• SeaanUiNeill

    Chris, “but we are now where we are ‘, and that’s somewhere we could have been in the 1970s if the more moderate people in Unionism had had the imagination to support NICRA in any numbers.

    The important thing for everyone in all of the varied political “camps” of our community is to deevlop some imagination and flexibility, and a real ability to think outside the box they grew up inside. Perhaps above all they require an ability not to simply react with a flat “no” the instant they encounter something that they have not heard first from the mouths of one of their self-seaking leaders.

  • SeaanUiNeill

    Chris, are any of those countries entirely free from a simmer of resentment at the supression of harms done? The Germans are finally begining to debate (in normal circles, outside the complaints of self-seeking neo-Nazis) those atrocities they suffered from area bombing. In South Africa and Spain, there are regular ground level “revenge” actions (I know of white people killed in South Africa, and of some Franco associated families targeted for rape and lesser abuses). The Japanese are painfully aware of the world’s perception of their actions, but many, many thousands attend the Yasukuni shrine, despite controversy regarding ashes held there associated with Japan’s war record in the Shōwa period.

    Yes, I’ve read the paudits for these examples you offer of simply walking away from the past, but much of this apparent “progress” is only achieved at the expense of simply ignoring such contradictory evidence. As with an individual, so with a community. The repression of a personal or a collective event produces a festering neurosis in those who cannot genuinely rise above things, remembering these ugly aspects of their past and accepting what it implies.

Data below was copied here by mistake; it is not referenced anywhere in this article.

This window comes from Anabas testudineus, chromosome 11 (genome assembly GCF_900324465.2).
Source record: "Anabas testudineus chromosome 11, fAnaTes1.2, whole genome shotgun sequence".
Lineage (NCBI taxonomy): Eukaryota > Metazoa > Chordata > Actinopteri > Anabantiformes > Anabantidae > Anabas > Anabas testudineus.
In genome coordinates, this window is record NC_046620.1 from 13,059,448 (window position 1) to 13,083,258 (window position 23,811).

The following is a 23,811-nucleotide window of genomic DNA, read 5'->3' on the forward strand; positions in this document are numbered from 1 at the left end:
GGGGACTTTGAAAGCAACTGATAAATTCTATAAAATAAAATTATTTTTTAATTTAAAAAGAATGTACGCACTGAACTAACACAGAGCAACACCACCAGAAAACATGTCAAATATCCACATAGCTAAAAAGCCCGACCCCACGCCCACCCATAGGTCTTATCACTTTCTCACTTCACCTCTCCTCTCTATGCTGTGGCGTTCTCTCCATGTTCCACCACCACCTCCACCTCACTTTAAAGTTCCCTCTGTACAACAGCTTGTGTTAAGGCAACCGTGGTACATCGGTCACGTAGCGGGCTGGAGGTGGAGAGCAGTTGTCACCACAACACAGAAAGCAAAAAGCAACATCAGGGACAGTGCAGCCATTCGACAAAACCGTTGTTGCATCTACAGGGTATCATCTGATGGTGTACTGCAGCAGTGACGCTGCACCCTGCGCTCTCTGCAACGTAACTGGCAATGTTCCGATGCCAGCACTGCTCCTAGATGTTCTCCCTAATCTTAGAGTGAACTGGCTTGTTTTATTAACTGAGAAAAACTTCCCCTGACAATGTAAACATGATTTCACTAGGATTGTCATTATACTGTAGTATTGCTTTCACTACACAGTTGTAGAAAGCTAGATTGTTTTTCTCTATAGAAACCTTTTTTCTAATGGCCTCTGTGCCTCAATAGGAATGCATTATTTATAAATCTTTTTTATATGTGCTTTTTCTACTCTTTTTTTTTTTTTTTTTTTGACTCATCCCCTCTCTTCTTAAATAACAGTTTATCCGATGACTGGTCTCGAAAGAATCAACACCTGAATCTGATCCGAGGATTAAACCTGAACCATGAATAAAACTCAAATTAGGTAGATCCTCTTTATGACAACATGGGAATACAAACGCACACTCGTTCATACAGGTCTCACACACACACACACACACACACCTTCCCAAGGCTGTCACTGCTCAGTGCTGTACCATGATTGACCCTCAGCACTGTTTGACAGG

• Gopher

    I’m not really sure about the “game theory” stuff (Schiffelen, Midway and Barbarossa were all gamed to death and failed) but I will agree with Chris here what Arlene is proposing is ironically evolutionary and the path of least resistance so automatically has appeal. Evoluton being progressive, the eighties better than the seventies, the nineties better than the eighties etc etc etc. A twenty year old in Germany does not wake up every morning and wonder why Kassel was eviscerated, he looks forward. That is what Arlene is tapping into. Electorally people are more than content with the Status Quo as proven by the DUP, Alliance, Green, PBP and even UUP performance so its a no brainer for Arlene to press home that advantage politically. She is basically saying in a polite way “we won” no point fighting yesterdays battles and inviting “everyone” to move forward the future will be good for everyone Unionist, Nationalist, Socialist, Marxist and Green. The principle problem she faces is managing the invevitable clamour for social change before in the bright new society the DUP is replaced by social liberals electorally. Fortunately (for her) she has always got SF to bail her out.

  • Kevin Breslin

    Heavens forbid a theorist rather than a non-theorist would be better at explaining Game THEORY.